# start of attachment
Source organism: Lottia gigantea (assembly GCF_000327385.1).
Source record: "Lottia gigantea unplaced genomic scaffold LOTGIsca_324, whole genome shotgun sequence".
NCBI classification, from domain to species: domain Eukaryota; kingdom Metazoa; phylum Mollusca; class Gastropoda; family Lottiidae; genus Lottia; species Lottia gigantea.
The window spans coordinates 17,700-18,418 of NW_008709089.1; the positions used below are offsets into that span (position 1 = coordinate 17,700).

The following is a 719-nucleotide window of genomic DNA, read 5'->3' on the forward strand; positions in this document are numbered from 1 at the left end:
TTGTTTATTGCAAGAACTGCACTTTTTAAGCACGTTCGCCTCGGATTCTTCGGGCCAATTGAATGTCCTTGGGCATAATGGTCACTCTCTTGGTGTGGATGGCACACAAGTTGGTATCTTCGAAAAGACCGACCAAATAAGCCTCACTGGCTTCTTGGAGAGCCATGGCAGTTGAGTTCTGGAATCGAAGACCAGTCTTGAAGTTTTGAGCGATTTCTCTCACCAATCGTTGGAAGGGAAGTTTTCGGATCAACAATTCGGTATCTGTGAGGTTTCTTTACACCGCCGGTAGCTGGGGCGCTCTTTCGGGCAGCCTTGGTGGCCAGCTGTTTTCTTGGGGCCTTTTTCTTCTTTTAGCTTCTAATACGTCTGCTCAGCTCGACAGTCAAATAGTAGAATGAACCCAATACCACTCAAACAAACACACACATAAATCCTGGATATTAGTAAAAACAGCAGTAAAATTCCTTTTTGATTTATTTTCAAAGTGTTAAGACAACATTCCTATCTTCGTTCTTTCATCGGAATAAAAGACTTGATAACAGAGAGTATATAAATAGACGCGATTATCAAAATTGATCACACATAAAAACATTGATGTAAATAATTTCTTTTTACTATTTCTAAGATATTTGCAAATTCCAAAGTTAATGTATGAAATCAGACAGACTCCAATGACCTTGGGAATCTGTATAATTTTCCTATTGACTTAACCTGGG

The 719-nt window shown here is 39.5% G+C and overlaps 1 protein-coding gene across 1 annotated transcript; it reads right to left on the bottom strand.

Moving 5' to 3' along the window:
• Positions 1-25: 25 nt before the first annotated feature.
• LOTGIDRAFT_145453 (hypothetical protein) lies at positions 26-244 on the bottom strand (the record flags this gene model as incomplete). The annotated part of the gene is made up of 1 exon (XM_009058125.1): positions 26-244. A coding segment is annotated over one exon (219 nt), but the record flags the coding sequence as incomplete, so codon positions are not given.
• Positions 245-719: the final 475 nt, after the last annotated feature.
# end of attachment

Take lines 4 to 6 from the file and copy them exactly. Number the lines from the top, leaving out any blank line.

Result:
The window spans coordinates 17,700-18,418 of NW_008709089.1; the positions used below are offsets into that span (position 1 = coordinate 17,700).

The following is a 719-nucleotide window of genomic DNA, read 5'->3' on the forward strand; positions in this document are numbered from 1 at the left end:
TTGTTTATTGCAAGAACTGCACTTTTTAAGCACGTTCGCCTCGGATTCTTCGGGCCAATTGAATGTCCTTGGGCATAATGGTCACTCTCTTGGTGTGGATGGCACACAAGTTGGTATCTTCGAAAAGACCGACCAAATAAGCCTCACTGGCTTCTTGGAGAGCCATGGCAGTTGAGTTCTGGAATCGAAGACCAGTCTTGAAGTTTTGAGCGATTTCTCTCACCAATCGTTGGAAGGGAAGTTTTCGGATCAACAATTCGGTATCTGTGAGGTTTCTTTACACCGCCGGTAGCTGGGGCGCTCTTTCGGGCAGCCTTGGTGGCCAGCTGTTTTCTTGGGGCCTTTTTCTTCTTTTAGCTTCTAATACGTCTGCTCAGCTCGACAGTCAAATAGTAGAATGAACCCAATACCACTCAAACAAACACACACATAAATCCTGGATATTAGTAAAAACAGCAGTAAAATTCCTTTTTGATTTATTTTCAAAGTGTTAAGACAACATTCCTATCTTCGTTCTTTCATCGGAATAAAAGACTTGATAACAGAGAGTATATAAATAGACGCGATTATCAAAATTGATCACACATAAAAACATTGATGTAAATAATTTCTTTTTACTATTTCTAAGATATTTGCAAATTCCAAAGTTAATGTATGAAATCAGACAGACTCCAATGACCTTGGGAATCTGTATAATTTTCCTATTGACTTAACCTGGG